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By drunken prophesies, libels, and dreams,
Enter Clarence guarded, and Brakenbury, Brother, good day: What means this armed guard, That waits upon your grace?
Clar. His majesty,
Glo. Upon what cause ?
Glo. Alack, my lord, that fault is none of yours;
Clar. Yea, Richard, when I know for, I protest, As yet I do not: But, as I can learn, He hearkers after prophesies, and dreams; And from the cross-row plucks the letter G, And says-a wizard told him, that by G His iffue disinherited should be ; And, for my name of George begins with G*, It follows in his thought, that I am he:
3-Edward be as true and juft,] i. e, if Edward keeps his word. JOHNSON
4 And, for my name of George begins with G, &c.] So, in Nie cols's Tragical Life and Death of Richard III:
By that blind riddle of the letter G, " George loft his life; it took effect in me." STEEVENS,
These, as I learn, and such like toys as theses,
Glo. Why, this it is, when men are ruld by
'Tis not the king, that sends you to the Tower;
Clar. By heaven, I think, there is no man secure,
Glo. "Humbly complaining to her deity
Brak. I befeech your graces both to pardon me;
Glo. Even fo? an please your worship, Brakenbury,
5-toys-] Fancies, freaks of imagination. JOHNSON. So Hamlet, A. I. S. 4.
“ The very place puts toys of defperation
“ Without more motive." EDITOR. 9 Humbly complaining &c.] I think these two lines might be better given to Clarence. JOHNSON.
7 Tbe jealous o'er-worn widow, and herself,] That is, the queen and Shore. JOHNSON.
We speak no treason, man ;-We say, the king
to do. Glo. Naught to do with mistress Shore? I tell
Brak. What one, my lord ?
withal, Forbear your conference with the noble duke. Clar. We know thy charge, Brakenbury, and will
obey. Glo. We are the queen's abjects, and must obey. Brother, farewel: I will unto the king; And whatsoe'er you will employ me in,
8 Well ftruck in years;] This odd expression in our language was preceded by one as uncouch though of a similar kind.
“Well shot in years he seem'd &c.] Spenser's F. Queen, B. V. C, vi: The meaning of neither is very obvious; but as Mr. Warton has obleryed in his Essay on the Faery Queen, by an imperceptible progression from one kindred sense to another, words at length obtain a meaning entirely foreign to their original etymology. Steevens.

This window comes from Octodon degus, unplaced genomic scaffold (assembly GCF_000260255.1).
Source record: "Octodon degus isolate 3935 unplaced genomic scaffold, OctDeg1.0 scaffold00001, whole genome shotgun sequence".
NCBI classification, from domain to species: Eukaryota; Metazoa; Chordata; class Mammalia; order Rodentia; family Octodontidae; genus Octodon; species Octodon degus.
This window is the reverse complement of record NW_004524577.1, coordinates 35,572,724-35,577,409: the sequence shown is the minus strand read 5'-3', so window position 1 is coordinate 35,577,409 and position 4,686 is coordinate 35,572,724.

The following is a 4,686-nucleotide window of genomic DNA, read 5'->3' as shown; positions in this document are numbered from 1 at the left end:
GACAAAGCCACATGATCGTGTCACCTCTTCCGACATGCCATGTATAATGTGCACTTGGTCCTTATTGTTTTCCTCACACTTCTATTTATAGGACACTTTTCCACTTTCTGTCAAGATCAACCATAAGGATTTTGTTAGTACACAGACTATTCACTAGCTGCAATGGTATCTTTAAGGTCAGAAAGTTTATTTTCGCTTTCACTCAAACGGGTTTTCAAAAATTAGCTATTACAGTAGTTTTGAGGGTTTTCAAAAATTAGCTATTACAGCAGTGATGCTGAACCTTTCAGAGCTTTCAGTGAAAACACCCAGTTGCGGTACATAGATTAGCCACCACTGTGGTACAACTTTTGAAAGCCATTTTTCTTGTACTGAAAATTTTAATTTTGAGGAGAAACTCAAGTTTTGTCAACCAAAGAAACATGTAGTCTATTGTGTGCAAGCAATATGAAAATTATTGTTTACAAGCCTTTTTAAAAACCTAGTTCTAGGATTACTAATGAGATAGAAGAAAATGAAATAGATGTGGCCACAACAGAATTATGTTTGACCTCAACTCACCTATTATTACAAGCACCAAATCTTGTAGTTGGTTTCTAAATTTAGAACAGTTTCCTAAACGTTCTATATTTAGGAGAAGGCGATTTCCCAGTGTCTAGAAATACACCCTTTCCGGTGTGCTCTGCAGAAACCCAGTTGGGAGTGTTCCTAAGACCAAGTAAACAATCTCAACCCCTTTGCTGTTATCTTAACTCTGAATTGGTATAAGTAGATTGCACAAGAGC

? Sathe queen's abje&ts] That is, not the queen's fubjects, whom she might protect, but her abjeéts, whom the drives away. JOHNSON. So in Case is altered. How? Ask Dalio and Millo, 1604. This ougly object, or rather abject of nature.
Were it, to call king Edward's widow-fifter',
Cla. I know, it pleaseth neither of us well.
Glo. Well, your imprisonment shall not be long; I will deliver you, or else lye for you: Mean time, have patience. Clar. I must perforce ? ; farewel.
[Exeunt Clarence and Brakenbury,
Glo. As much unto my good lord chamberlain !
Haft. With patience, noble lord, as prisoners muft: But I shall live, iny lord, to give them thanks, That were the cause of my imprisonment. Glo. No doubt, no doubt; and so shall Clarence
? Were it to call king Edward's widow.a-fifter,] This is a very covert and subtle manner of infinuating treason. The natural expreffion would have been, were it to call king Edward's wife, fifter. I will folicit for you, though it should be at the expence of so much degradation and constraint, as to own the low-born wife of King Edward for a sister. But by flipping, as it were casually, widow, into the place of wife, he tempts Clarence with an oblique proposal to kill the king. Johnson.
King Edward's avidow is, I believe, only an expression of contempt, meaning the widow Grey, whom Edward had chosen for his queen. Glofter has already called her, the jealous o'er. worn widow. STEEVENS.
? I must perforce.) Alluding to the proverb, force is a medicine for a mad dog." STEEVENS,
« Patience pero
For they, that were your enemies, are his,
Haft. More pity, that the eagle should be mew'd',
Glo. What news abroad?
Hajt. No news so bad abroad, as this at home;-
Glo. Now, by saint Paul 4, that news is bad indeed,
Haft. He is.
jould be mew'd,] A mew was the place of confinement where a hawk was kept till he had moulted. So, in Albumazar.:
“ Stand forth, transform'd Antonio, fully mew'd